Wing, transferred from Schilling AFB, Salina. The 40th was there until
1964 and it flew the B-47. The Tactical Air Command began operation of
the base in 1965.
In October 1958, Topeka received news that Forbes AFB would support
Atlas E missile sites to be constructed in the surrounding area. The
Corps of Engineers Kansas City District managed construction of the
nine “coffins” where the missiles would be stored horizontally.
Although Forbes was slated to have three sites with three missiles at
each site, in February 1959, the Air Force directed that each missile
be placed at an individual launch site, These sites were situated at or
near Valley Falls, Dover, Waverly, Osage City, Delia, Wamego,
Overbrook, Holton, and Bushong. Construction officially began on June
9,1959, when Kansas Governor George Docking drove a silver nail into a
Site construction was split between two firms, with one firm
responsible for work at three sites and the other for work at the other
six. There were difficulties encountered due to some 519 modifications
made during construction. One modification concerned the propellant
loading system. Prefabricated in Pittsburgh by Blaw-Knox Manufacturing
for Atlas E sites at Vandenberg AFB, California; Warren AFB, Wyoming;
Fairchild AFB, Washington; and Forbes AFB, the system components were
to arrive on skids bolted together. Unfortunately the skids often
arrived late and testing revealed system defects that took time to
Labor-management problems caused occasional setbacks in construction.
During the project there were 22 work stoppages, most of which were
quickly resolved. However, in October and November 1960, a long work
stoppage occurred due to a work assignment dispute between the hoisting
engineers and the electrical workers. The problem was resolved after
the National Labor Relations Board issued a restraining order. There
were 25 lost-time accidents during construction, including two
fatalities that were electricity-related. One minor disturbance
occurred at one of the sites when student pickets from McPherson
College arrived to protest the deployment of ICBMs.
Despite the labor problems and student pickets, the project continued
on schedule. On July 1, 1960, the 548th Strategic Missile Squadron
stood up. Nearly 6 months later, on January 24, 1961, the first Atlas
missile arrived at Forbes. By October, all nine sites had their Atlas E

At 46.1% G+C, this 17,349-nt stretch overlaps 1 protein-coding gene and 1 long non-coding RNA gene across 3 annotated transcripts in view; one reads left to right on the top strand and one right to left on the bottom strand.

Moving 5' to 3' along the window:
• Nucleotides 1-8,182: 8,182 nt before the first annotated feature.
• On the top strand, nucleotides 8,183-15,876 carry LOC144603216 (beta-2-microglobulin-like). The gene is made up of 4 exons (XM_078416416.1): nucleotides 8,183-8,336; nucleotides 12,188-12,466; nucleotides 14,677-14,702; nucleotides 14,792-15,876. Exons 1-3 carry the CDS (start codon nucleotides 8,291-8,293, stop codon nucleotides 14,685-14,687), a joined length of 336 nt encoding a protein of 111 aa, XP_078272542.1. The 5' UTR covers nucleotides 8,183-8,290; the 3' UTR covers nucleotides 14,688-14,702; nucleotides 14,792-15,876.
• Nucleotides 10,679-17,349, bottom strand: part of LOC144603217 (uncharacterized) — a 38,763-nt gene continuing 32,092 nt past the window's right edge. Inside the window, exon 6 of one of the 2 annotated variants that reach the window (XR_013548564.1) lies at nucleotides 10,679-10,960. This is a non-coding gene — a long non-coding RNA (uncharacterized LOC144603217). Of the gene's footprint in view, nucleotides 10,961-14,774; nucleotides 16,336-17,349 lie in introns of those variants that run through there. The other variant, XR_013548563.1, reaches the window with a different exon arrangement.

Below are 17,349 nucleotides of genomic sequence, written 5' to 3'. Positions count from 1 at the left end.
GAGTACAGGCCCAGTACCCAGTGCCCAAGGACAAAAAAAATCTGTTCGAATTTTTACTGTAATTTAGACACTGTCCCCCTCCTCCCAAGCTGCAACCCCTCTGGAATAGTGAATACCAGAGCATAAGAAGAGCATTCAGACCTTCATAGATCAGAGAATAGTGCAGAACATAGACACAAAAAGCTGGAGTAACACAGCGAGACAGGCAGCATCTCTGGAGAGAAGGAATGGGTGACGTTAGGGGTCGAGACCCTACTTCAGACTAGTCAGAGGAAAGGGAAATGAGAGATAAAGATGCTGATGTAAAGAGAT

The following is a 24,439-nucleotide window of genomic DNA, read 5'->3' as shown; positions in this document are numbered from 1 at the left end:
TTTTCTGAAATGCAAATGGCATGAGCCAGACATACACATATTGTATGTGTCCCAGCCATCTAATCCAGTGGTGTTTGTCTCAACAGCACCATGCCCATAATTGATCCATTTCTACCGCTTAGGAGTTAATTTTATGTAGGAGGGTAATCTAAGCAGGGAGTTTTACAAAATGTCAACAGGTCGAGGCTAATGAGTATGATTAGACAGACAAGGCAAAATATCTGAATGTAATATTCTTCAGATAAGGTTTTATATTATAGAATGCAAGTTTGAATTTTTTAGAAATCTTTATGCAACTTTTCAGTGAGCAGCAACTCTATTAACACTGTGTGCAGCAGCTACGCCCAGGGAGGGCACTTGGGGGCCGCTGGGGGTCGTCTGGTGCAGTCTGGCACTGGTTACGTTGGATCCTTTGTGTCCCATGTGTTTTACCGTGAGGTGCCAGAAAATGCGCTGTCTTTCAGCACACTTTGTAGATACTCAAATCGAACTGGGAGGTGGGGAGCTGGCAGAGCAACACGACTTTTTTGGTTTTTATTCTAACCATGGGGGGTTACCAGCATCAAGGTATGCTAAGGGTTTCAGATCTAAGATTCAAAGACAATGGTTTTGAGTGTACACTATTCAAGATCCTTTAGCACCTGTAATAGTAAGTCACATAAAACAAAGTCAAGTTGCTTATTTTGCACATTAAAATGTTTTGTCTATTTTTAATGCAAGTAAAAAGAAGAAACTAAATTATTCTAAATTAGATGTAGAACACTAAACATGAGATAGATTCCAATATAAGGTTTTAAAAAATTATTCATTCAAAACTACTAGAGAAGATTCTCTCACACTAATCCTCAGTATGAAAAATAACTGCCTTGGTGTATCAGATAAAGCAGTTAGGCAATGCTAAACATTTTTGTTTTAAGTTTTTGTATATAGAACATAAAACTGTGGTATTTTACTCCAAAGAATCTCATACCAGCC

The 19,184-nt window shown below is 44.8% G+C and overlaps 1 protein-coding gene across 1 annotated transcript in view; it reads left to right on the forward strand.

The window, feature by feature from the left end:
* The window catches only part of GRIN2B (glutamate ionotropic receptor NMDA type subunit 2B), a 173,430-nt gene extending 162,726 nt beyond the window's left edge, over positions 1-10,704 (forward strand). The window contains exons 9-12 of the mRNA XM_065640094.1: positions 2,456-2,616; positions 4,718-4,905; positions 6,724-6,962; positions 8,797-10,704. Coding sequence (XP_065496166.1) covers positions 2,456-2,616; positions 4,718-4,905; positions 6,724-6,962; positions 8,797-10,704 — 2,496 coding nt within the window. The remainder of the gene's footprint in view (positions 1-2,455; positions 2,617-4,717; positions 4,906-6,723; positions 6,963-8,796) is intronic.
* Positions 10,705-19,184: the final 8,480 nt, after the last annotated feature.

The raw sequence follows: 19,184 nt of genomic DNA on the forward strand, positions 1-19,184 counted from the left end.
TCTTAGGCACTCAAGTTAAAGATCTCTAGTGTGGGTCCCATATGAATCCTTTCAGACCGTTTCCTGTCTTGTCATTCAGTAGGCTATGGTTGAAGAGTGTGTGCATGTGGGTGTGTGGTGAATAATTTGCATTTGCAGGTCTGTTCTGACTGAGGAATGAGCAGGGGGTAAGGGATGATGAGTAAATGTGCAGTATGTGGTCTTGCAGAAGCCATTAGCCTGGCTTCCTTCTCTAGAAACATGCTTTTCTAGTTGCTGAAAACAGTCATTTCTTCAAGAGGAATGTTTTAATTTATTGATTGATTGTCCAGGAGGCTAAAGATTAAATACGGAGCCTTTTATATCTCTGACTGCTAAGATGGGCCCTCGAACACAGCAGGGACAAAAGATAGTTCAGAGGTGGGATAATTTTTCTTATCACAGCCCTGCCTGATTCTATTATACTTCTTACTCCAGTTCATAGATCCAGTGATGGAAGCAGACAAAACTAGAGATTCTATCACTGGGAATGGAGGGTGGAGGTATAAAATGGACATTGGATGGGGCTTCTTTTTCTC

missiles. The Forbes sites were completed 3 weeks ahead of schedule. On
October 16, 1961, Air Force Ballistic Missile Activation Chief, Maj.
Gen. Gerrity turned over operational control of the sites to Second Air
Force Commander Lt. Gen. John D. Ryan. In the ensuing press conference
the two generals urged Kansans to become interested in constructing
fallout shelters as an insurance policy that could enhance deterrence.
As a result of Secretary of Defense Robert McNamara’s May 1964
directive accelerating the decommissioning of Atlas and Titan I missile
bases, the 548th Strategic Missile Squadron was deactivated on March
Forbes Air Force Base, a Tactical Air Command facility south of Topeka,
Kansas was closed by the Department of Defense in 1973. Improvements
included runways, hangars, barracks, administrative and support
structures and facilities.
In January, 1974, the Metropolitan Topeka Airport Authority was created
by Topeka City Charter Ordinance to oversee the transition period, the
title for most of the 3100-acre facility was transferred to the City of
Topeka in April of 1976. Title was transferred to the city, less the
Air Guard enclave on the northern third of the 6,000-foot north-south
ramp, a portion of the south ramp and four associated buildings
reserved for the Kansas Army National Guard. Commercial air service was
moved to Forbes in May of 1976 and a month later Frontier Airlines
initiated the first-ever jet service to Topeka.
Courtesy 190th Air Refueling Wing